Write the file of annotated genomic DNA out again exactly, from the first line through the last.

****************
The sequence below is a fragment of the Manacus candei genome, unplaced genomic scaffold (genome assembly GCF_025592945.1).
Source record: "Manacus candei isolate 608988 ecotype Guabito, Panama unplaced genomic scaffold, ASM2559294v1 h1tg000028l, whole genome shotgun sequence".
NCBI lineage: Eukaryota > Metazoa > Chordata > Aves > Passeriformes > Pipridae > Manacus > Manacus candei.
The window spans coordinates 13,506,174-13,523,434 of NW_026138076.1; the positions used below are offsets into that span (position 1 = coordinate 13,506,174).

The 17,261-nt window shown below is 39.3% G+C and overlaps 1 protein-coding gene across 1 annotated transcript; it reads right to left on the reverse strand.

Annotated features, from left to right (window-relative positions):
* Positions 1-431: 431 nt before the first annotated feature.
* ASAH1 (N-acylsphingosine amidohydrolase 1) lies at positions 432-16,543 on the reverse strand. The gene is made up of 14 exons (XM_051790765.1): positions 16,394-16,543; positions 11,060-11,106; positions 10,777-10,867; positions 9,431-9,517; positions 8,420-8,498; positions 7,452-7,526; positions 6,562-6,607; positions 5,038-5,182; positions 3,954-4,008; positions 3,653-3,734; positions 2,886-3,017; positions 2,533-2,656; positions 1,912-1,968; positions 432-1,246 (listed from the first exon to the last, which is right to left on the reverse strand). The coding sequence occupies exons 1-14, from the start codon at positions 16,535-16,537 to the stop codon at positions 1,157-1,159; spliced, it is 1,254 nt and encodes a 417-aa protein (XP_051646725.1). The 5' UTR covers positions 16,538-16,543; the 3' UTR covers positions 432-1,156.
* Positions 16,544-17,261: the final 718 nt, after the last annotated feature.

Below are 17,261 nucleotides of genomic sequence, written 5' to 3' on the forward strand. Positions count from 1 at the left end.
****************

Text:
The sequence below is a fragment of the Manacus candei genome, unplaced genomic scaffold (genome assembly GCF_025592945.1).
Source record: "Manacus candei isolate 608988 ecotype Guabito, Panama unplaced genomic scaffold, ASM2559294v1 h1tg000028l, whole genome shotgun sequence".
NCBI lineage: Eukaryota > Metazoa > Chordata > Aves > Passeriformes > Pipridae > Manacus > Manacus candei.
The window spans coordinates 13,506,174-13,523,434 of NW_026138076.1; the positions used below are offsets into that span (position 1 = coordinate 13,506,174).

The 17,261-nt window shown below is 39.3% G+C and overlaps 1 protein-coding gene across 1 annotated transcript; it reads right to left on the reverse strand.

Annotated features, from left to right (window-relative positions):
* Positions 1-431: 431 nt before the first annotated feature.
* ASAH1 (N-acylsphingosine amidohydrolase 1) lies at positions 432-16,543 on the reverse strand. The gene is made up of 14 exons (XM_051790765.1): positions 16,394-16,543; positions 11,060-11,106; positions 10,777-10,867; positions 9,431-9,517; positions 8,420-8,498; positions 7,452-7,526; positions 6,562-6,607; positions 5,038-5,182; positions 3,954-4,008; positions 3,653-3,734; positions 2,886-3,017; positions 2,533-2,656; positions 1,912-1,968; positions 432-1,246 (listed from the first exon to the last, which is right to left on the reverse strand). The coding sequence occupies exons 1-14, from the start codon at positions 16,535-16,537 to the stop codon at positions 1,157-1,159; spliced, it is 1,254 nt and encodes a 417-aa protein (XP_051646725.1). The 5' UTR covers positions 16,538-16,543; the 3' UTR covers positions 432-1,156.
* Positions 16,544-17,261: the final 718 nt, after the last annotated feature.

Below are 17,261 nucleotides of genomic sequence, written 5' to 3' on the forward strand. Positions count from 1 at the left end.